Fast Company has an FC Expert Blog. I do not know who these experts or what their qualifications are. They really are experts in declaring broad predictions, especially from reading few lines of some old academic paper. One of the experts write in their blog (the Fast Company says it is not responsible for their wisdom),
Grit: The Top Predictor of Success
Why do some companies consistently outperform their competition? Why do some people become champions while others fall short? What skills do you need to improve to reach your highest potential?
How ironic that a back-to-basics approach carries the day: It turns out that good old-fashioned grit is the number one indicator of high performance.
The experts, it turns out, did not read the details of the paper they quote. Nor do they seem to understand how predictability is measured in statistical terms and what it means. Needless to say they neglect to speak about omitted variable bias and other experimental errors.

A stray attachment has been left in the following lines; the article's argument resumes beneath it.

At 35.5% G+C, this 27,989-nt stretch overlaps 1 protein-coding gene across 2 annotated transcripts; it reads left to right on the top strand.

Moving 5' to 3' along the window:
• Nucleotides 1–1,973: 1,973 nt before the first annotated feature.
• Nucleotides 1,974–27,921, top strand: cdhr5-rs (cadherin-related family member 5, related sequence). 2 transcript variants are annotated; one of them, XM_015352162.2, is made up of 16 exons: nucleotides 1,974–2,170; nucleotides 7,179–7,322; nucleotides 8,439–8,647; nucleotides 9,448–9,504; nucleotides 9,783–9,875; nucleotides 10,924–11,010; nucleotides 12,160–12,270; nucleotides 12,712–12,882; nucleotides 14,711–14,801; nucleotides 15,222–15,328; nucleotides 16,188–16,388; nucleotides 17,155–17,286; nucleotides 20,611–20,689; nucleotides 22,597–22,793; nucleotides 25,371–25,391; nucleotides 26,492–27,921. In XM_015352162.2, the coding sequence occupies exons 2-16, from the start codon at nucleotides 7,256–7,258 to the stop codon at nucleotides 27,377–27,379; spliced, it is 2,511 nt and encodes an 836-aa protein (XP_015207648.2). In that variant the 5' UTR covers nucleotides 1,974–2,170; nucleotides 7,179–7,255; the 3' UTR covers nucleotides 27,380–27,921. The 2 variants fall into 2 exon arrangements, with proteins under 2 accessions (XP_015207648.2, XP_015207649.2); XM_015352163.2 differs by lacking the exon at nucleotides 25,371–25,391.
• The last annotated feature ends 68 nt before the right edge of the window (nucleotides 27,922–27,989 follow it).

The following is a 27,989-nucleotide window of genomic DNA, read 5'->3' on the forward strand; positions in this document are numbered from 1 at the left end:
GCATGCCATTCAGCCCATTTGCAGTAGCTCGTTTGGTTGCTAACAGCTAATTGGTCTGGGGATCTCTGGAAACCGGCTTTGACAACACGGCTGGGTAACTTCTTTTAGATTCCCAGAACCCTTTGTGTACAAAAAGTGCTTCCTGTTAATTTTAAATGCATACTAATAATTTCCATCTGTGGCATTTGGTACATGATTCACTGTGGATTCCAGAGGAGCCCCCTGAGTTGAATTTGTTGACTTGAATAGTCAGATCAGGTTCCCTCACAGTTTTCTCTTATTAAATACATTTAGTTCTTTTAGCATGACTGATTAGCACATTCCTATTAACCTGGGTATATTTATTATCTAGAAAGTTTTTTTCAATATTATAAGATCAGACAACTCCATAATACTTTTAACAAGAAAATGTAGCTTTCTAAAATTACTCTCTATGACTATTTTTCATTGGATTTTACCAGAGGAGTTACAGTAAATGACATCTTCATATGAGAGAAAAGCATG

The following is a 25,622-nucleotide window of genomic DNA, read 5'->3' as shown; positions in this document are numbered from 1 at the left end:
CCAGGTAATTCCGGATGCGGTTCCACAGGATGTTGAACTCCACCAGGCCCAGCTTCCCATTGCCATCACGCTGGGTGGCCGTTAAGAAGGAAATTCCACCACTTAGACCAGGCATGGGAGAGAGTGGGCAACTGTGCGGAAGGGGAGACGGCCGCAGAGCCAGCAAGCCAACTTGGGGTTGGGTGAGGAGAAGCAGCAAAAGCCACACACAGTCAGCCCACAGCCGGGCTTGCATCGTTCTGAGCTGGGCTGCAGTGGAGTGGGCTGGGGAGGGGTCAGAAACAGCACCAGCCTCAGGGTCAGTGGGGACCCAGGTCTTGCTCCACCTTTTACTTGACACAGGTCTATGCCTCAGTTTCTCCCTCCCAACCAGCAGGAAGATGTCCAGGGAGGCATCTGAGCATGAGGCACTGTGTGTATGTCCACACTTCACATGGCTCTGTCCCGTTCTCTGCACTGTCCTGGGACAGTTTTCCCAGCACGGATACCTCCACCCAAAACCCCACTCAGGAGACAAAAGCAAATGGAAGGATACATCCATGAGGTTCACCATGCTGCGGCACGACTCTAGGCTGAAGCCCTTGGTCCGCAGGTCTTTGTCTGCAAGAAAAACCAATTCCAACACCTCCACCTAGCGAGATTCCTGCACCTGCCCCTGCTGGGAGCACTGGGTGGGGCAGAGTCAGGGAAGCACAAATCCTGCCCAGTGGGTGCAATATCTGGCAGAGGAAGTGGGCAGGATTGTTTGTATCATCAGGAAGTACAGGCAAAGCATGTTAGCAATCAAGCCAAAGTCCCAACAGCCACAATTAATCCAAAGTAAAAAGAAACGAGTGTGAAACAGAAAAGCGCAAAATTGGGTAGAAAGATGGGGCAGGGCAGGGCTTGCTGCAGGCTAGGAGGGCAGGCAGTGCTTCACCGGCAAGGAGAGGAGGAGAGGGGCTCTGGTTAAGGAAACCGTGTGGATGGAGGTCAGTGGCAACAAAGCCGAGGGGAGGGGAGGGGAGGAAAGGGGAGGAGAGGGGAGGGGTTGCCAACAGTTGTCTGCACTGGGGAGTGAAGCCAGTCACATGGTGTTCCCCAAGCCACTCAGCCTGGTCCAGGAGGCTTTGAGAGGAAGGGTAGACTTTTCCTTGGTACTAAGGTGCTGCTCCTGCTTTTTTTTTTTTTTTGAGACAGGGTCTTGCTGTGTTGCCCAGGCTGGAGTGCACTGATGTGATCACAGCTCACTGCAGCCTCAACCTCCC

What the paper says is grit, a trait defined by the authors, has an incremental R2 of 4%. That is when you add measure of Grit to whatever linear regression model they were building, the predictability of the model increased by 4%.
4%, just 4% increase after all other variables.
To go from here to “The Top Predictor of Success” is ludicrous.
Not just that, even the authors of the paper list severe limitations. The very definition of Grit is amorphous, it is highly correlated with the Big Five traits (classified in Psychology literature) and in their studies the authors measured it based on self-reporting by test participants.
From a study with such severe limitations (I am surprised it was even published), we get sage advice from Fast Company experts,
It doesn’t matter if you’re rich or poor, come from a good neighborhood, have a fancy-pants degree, or are good looking. We all have nearly limitless potential, and the opportunity to seize it is waiting for you.
Let old-school grit and determination serve as the catalyst to achieving your own personal greatness. You don’t need another tech gadget; just the same killer app that has been foundation of success since the beginning of civilization.
The expert has filtered out gaping holes in the original study, ignored effect of lurking variables, generalized a self-reported measurement of students to the entire population and urges us to show grit.
I grit my teeth!